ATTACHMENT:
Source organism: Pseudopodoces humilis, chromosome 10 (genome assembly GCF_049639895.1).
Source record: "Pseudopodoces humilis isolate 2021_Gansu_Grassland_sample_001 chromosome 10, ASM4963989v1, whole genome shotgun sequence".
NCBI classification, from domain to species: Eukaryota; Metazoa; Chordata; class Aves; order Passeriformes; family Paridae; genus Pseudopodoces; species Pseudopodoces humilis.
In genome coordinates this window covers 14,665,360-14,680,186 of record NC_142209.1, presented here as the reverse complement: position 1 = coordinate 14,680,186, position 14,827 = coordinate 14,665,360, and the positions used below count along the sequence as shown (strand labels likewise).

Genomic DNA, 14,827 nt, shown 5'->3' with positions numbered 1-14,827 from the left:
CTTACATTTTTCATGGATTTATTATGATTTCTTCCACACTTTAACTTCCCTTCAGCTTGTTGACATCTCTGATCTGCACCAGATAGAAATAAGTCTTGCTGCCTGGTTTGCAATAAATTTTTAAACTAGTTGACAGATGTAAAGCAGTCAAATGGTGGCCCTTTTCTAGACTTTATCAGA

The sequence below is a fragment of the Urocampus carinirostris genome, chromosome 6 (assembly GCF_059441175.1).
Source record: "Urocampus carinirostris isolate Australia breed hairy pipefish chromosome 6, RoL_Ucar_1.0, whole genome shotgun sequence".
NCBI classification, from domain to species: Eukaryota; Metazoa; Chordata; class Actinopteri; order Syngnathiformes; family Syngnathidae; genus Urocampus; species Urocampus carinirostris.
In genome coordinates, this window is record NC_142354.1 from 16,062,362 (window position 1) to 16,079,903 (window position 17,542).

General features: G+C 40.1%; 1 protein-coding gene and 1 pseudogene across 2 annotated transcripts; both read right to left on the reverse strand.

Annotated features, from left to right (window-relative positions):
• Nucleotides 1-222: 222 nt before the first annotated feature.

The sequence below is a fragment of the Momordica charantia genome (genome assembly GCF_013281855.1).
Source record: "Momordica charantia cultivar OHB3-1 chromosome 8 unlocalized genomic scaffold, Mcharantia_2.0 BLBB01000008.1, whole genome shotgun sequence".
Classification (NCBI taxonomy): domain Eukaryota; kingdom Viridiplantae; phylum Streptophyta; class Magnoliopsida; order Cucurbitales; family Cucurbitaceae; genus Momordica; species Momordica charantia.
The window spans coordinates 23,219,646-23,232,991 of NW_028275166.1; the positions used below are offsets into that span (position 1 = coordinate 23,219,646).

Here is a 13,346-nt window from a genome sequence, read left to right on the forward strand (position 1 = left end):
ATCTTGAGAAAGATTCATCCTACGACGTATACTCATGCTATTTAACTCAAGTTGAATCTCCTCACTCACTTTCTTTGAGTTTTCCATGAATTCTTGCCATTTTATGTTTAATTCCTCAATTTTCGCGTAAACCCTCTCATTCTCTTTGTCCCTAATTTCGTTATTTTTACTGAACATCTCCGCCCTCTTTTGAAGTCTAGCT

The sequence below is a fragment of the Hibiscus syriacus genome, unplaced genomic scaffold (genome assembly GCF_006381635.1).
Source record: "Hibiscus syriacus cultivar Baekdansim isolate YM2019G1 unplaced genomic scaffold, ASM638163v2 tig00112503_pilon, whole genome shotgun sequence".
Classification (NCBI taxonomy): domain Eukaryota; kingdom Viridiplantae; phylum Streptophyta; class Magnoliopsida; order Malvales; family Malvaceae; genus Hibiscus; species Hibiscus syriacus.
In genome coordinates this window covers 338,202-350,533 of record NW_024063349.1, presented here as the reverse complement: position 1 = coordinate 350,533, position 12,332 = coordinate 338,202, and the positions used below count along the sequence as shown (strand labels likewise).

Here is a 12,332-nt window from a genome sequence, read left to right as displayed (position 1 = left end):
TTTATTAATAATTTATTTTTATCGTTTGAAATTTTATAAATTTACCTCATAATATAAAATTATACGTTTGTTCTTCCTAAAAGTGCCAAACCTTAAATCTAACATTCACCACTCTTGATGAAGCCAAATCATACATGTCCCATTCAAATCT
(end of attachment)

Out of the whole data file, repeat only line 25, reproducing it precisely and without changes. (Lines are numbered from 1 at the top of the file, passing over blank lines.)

TTTATTAATAATTTATTTTTATCGTTTGAAATTTTATAAATTTACCTCATAATATAAAATTATACGTTTGTTCTTCCTAAAAGTGCCAAACCTTAAATCTAACATTCACCACTCTTGATGAAGCCAAATCATACATGTCCCATTCAAATCT